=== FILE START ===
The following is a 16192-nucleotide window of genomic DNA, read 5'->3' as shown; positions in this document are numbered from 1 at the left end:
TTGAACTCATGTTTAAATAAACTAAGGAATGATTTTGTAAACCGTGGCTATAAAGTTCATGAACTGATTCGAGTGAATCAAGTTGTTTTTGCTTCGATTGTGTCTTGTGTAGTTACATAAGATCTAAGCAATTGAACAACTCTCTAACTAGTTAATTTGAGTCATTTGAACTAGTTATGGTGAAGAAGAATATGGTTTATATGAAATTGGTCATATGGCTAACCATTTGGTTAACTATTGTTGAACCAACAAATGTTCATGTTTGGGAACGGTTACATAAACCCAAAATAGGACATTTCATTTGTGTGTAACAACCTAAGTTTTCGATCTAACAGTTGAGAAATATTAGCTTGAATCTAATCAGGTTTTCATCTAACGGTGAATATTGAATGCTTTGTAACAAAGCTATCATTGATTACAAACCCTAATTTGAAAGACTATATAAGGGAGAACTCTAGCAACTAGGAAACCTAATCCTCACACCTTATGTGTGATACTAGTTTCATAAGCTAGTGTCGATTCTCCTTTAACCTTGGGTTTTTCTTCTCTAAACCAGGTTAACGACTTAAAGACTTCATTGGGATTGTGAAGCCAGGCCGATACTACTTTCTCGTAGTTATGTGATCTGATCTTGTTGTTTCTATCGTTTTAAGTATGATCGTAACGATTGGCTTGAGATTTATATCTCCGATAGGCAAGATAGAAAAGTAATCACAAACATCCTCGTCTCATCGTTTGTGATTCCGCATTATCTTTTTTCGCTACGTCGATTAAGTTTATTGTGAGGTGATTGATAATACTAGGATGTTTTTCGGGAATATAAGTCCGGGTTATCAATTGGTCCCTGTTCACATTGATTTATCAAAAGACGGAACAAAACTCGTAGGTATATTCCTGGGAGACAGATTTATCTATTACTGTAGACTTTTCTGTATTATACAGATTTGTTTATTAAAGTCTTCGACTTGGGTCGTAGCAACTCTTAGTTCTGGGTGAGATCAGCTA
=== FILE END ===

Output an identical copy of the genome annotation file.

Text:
The following is a 16192-nucleotide window of genomic DNA, read 5'->3' as shown; positions in this document are numbered from 1 at the left end:
TTGAACTCATGTTTAAATAAACTAAGGAATGATTTTGTAAACCGTGGCTATAAAGTTCATGAACTGATTCGAGTGAATCAAGTTGTTTTTGCTTCGATTGTGTCTTGTGTAGTTACATAAGATCTAAGCAATTGAACAACTCTCTAACTAGTTAATTTGAGTCATTTGAACTAGTTATGGTGAAGAAGAATATGGTTTATATGAAATTGGTCATATGGCTAACCATTTGGTTAACTATTGTTGAACCAACAAATGTTCATGTTTGGGAACGGTTACATAAACCCAAAATAGGACATTTCATTTGTGTGTAACAACCTAAGTTTTCGATCTAACAGTTGAGAAATATTAGCTTGAATCTAATCAGGTTTTCATCTAACGGTGAATATTGAATGCTTTGTAACAAAGCTATCATTGATTACAAACCCTAATTTGAAAGACTATATAAGGGAGAACTCTAGCAACTAGGAAACCTAATCCTCACACCTTATGTGTGATACTAGTTTCATAAGCTAGTGTCGATTCTCCTTTAACCTTGGGTTTTTCTTCTCTAAACCAGGTTAACGACTTAAAGACTTCATTGGGATTGTGAAGCCAGGCCGATACTACTTTCTCGTAGTTATGTGATCTGATCTTGTTGTTTCTATCGTTTTAAGTATGATCGTAACGATTGGCTTGAGATTTATATCTCCGATAGGCAAGATAGAAAAGTAATCACAAACATCCTCGTCTCATCGTTTGTGATTCCGCATTATCTTTTTTCGCTACGTCGATTAAGTTTATTGTGAGGTGATTGATAATACTAGGATGTTTTTCGGGAATATAAGTCCGGGTTATCAATTGGTCCCTGTTCACATTGATTTATCAAAAGACGGAACAAAACTCGTAGGTATATTCCTGGGAGACAGATTTATCTATTACTGTAGACTTTTCTGTATTATACAGATTTGTTTATTAAAGTCTTCGACTTGGGTCGTAGCAACTCTTAGTTCTGGGTGAGATCAGCTA